These systems are “good enough” for casual users and much better than no password at all or unlock patterns, but if someone really cares about the data on it..stick to a password.

jinjur
jinjur

My main point is though……………if someone wants into your phone…………you are not going to stop them. That is all you need to remember

jinjur
jinjur

To be fair……..if you have access to this equipment and resources, you could also 3d print an exact clone of someones face etc couldn’t you?……………so all biometrics start to fall apart bringing us full circle to the retina scanner option perhaps being the most secure?

I am a bit meh as to be honest, nobody wants or cares about my data and if they nick my device, it will be locked before they can say “ebay” so face lock it is.

siaho
siaho

3d printers are quite common and “cheap” nowdays, and that doesn’t help. Dunno about all that steps backwards security – Iris scanners abandoned, secured fingerprint physical scanners – abandoned. Replaced by totally unsecured face recognitions that was ABANDONED for years till this recent return and ofc those fingerprint sensors under the screens that are not secured and slow + high fail rate to scan your finger. This thing is actually quite easy scenario (from the article). You can literally use the new huawei p30 x5 optical zoom (or other phones or dslr (and some have absurd optical zoom levels, etc)… Read more »

jinjur
jinjur

That’s my point though……………..if your data is worth that effort…………….you are using the wrong device and security methods.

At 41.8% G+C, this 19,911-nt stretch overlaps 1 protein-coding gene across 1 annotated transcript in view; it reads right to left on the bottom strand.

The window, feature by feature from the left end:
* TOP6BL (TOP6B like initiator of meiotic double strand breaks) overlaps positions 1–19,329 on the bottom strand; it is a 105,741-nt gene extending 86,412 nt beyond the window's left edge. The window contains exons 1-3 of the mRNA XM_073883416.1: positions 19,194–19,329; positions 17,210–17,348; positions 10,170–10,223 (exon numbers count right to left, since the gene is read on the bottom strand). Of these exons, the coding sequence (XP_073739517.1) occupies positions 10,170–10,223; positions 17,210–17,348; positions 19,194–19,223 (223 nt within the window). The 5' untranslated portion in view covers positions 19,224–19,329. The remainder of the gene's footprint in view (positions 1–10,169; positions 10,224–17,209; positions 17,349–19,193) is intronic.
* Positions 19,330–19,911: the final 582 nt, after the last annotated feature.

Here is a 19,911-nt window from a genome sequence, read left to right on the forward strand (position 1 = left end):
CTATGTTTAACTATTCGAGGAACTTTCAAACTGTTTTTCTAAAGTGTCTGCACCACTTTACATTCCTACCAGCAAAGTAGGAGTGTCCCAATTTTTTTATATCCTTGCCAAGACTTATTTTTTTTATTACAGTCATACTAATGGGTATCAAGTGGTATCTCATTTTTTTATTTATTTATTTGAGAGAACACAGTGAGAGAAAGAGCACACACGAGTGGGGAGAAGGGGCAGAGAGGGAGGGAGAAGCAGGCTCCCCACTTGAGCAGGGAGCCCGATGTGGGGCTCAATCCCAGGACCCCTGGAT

And I appreciate that it seems easy………….but it’s not really. This guy is not some noob. He knew exactly what he was doing to achieve this.

Any (ANY) phone is more secure with a password or pattern instead. This is all just about weighing up convenience and security.

To the average Joe………..this fingerprint scanner is just fine.

jekylnaruto
jekylnaruto

lol. passwords or any pattern can easily be hacked actually if someone knows how to do it. that’s all. all methods can be hacked actually. no exemption. but i think the most biometrics that’s very hard to fool is the iris scanner coz you need to have a nice shot of his iris before you can 3d print his iris.

Deniryer
Deniryer

And to obtain a fingerprint you just have to follow someone through his entire day hoping that he/she will have enough greasy fingers & you will get the right fingerprint to get a photo shot that could be processed via method described above ^^ In fact the “old-fashioned” – pin/passcode, password & pattern – methods are the easiest method of locking device, because most of the people uses extremely trivial password or pin/pattern combinations. More tech savvy user have more complicated, but alas they can be cracked to its just matter of time and willingness of a thief. Some people… Read more »